‘Blockchain’ is one of the fintech buzzwords for 2018. This burgeoning payment technology is best known for supporting bitcoin and the currency exchange platform Ripple. However, its year-on-year growth is such that IBM is currently contributing to an open source effort and encouraging start-ups to try the technology on its cloud for free.
But while blockchain is a term many people will have heard mentioned in the media, very few have a clear idea of exactly what it means. In this article, Fintech Fortnight will provide a clear definition of blockchain technology and explain why, if your business collects foreign currency payments, this could be the future in terms of faster transactions and lower transaction fees.
What is blockchain technology?
Blockchain is a continuously growing digital ledger of transactions that are recorded publicly and are secured using cryptography. Because information is available publicly, everyone knows how much value has been transferred from one person to another. That’s why blockchain is being seen as an alternative to traditional banking, because rather than needing a bank to verify a transaction, the blockchain means it’s there for all to see.
What companies are already using blockchain?
Blockchain technology is already being used by a number of early adopters who have been quick to spot the advantages it can bring beyond international payments. As it creates and maintains a permanent transcript of transactions, blockchain technology can be particularly beneficial when it comes to tracking a company’s supply chain.
Businesses that have already adopted blockchain include:
The benefits of blockchain for international payments
There are a number of different benefits associated with blockchain technology that can be realised by businesses that accept international payments. That includes:
1. More accurate payments
Using blockchain to record transactions virtually eliminates human error and protects data from tampering. Records are verified every time they are passed from one ‘block’ to the next, creating a traceable audit trail and improving payment security.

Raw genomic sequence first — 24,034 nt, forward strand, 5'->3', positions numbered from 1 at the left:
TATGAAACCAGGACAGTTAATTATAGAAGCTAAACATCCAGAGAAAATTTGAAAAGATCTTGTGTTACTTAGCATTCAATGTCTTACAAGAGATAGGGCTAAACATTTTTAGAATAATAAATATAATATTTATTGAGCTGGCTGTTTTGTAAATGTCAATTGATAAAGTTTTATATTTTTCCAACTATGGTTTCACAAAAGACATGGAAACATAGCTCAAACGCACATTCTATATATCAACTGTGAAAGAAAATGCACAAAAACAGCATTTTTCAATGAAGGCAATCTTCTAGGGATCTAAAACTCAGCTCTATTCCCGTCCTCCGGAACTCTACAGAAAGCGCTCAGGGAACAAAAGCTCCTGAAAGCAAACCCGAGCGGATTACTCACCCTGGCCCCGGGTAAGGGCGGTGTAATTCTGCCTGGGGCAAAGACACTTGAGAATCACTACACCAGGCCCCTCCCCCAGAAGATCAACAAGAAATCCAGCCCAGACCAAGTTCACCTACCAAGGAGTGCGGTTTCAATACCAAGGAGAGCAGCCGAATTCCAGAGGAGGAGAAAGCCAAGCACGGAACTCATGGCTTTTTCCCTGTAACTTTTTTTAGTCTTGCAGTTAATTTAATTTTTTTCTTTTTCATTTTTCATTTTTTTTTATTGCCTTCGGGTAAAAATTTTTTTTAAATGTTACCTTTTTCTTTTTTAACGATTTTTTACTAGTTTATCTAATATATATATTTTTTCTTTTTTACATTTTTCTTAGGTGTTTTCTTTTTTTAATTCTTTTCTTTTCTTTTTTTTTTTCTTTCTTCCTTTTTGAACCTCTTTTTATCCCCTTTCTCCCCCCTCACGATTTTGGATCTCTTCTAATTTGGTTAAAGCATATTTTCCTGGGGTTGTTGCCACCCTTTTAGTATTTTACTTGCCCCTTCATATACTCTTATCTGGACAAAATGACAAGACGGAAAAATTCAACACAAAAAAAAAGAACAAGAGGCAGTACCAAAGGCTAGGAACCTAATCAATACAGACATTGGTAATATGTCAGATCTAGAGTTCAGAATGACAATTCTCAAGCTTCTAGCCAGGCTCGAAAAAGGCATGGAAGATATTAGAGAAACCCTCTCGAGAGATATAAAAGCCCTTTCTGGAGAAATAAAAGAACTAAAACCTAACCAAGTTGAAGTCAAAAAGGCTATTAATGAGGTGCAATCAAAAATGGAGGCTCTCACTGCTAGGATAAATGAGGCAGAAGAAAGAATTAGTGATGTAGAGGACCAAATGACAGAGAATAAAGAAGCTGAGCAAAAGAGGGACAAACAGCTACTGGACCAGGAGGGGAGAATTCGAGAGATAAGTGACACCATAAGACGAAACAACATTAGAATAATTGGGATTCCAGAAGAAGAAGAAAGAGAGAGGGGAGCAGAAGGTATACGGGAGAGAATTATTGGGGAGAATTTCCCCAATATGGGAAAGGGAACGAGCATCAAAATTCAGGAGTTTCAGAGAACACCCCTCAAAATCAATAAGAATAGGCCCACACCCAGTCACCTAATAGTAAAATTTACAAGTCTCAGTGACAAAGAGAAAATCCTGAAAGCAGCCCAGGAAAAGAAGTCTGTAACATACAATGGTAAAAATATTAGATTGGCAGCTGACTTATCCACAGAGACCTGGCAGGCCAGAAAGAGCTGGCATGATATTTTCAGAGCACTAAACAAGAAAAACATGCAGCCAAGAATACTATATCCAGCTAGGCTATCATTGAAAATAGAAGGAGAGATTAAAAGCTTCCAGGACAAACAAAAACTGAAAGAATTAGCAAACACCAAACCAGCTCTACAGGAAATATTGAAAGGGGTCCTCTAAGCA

2. Fast, secure and cheap global payments
Although there are already a number of services like PayPal that process international payments, they usually charge sizeable fees. By using currencies supported by blockchain, businesses can benefit from more security and freedom when moving their funds, without having to worry about location restrictions and minimum transfer amounts.
3. No need to manage multiple currency accounts
For international businesses, purchasing and selling entirely in cryptocurrencies supported by blockchain technology eliminates the need to manage multiple currency accounts. All that’s needed is a single cryptocurrency wallet to make payments anywhere in the world.
4. Simplified FX management
Using blockchain technology can be attractive for businesses working in countries experiencing currency volatility as it can help to protect against sudden adverse movements in local currency.
The risks of blockchain for international payments
While some fintech gurus are quick to sing the praises of blockchain technology, there are also some risks associated with its use for international payments.
1. Privacy issues
There are actually some competitive advantages to not using distributed ledger technology. The fact that the transaction data is transparent means institutions will have to work hard to keep all that information private. There are also some questions about whether blockchain can handle the sheer number of transactions that take place and whether that information will be available for searching, identifying and indexing.
2. Money laundering and cyber attacks
Due to the anonymous nature of participants in blockchain transactions, there are concerns it could be associated with money laundering and the sale of illegal goods. It could also be vulnerable to denial of access and other cyberattacks.
3. Payments could be too quick
Speeding up the payment process can place additional risk on the sender because the money leaves their account immediately. That means payments cannot be delayed. That creates additional risk in the case of fraud or theft as there’s no chargeback or reversibility.
4. Not all countries or companies accept cryptocurrencies
It is currently still very difficult for companies to work entirely in cryptocurrencies as in some countries their use is illegal. There’s also no guarantee that companies will be able or willing to use cryptocurrencies. That means many companies will still need to offer an alternative settlement in a conventional ‘hard’ currency such as the dollar or pound.
What this means for international business
Using blockchain technology for international payments potentially increases the payment speed and helps to protect businesses from currency volatility. However, limited acceptance of cryptocurrencies means it’s still difficult to rely on blockchain technology entirely, although it certainly has an important part to play in the changing global payments landscape.
This article was written for Fintech Fortnight by Sam Pollard from London and Zurich.